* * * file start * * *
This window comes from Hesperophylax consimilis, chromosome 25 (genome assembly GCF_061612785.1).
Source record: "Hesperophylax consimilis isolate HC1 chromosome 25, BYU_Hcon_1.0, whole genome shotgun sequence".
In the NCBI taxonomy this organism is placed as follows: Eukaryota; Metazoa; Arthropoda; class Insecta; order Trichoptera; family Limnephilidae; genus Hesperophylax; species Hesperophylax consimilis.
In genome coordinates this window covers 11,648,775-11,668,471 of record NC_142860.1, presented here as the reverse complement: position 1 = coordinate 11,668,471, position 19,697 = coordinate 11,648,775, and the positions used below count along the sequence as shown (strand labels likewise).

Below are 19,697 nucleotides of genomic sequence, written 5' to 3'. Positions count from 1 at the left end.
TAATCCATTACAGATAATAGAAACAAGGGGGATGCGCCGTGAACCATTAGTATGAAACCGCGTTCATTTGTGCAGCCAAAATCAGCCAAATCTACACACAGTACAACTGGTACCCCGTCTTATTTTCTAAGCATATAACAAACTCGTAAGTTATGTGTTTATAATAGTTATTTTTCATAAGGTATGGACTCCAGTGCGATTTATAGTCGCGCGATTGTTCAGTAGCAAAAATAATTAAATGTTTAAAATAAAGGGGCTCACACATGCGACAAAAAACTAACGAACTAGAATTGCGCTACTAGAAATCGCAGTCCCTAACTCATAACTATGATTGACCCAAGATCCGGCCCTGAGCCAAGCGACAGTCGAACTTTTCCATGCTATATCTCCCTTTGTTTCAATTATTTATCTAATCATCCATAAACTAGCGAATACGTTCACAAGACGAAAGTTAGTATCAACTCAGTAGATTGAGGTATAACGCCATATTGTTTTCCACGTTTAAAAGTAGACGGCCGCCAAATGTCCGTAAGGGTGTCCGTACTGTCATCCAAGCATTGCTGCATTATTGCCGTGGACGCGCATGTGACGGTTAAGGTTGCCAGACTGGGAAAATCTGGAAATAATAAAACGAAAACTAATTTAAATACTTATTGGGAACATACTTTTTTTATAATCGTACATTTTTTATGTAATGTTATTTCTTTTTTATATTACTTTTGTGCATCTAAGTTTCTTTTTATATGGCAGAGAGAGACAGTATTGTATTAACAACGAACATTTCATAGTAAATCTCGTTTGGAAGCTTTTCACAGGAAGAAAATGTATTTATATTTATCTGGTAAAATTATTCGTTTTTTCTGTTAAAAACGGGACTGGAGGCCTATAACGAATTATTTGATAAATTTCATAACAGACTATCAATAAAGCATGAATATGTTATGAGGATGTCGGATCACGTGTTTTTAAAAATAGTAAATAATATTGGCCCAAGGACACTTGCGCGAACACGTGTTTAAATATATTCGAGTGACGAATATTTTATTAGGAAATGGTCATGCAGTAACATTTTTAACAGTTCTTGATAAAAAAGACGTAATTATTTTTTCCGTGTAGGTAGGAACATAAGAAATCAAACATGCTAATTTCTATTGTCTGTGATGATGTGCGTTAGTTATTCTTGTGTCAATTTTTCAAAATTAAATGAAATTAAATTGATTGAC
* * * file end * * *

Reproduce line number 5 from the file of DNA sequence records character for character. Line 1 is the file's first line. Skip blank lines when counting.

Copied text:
Below are 19,697 nucleotides of genomic sequence, written 5' to 3'. Positions count from 1 at the left end.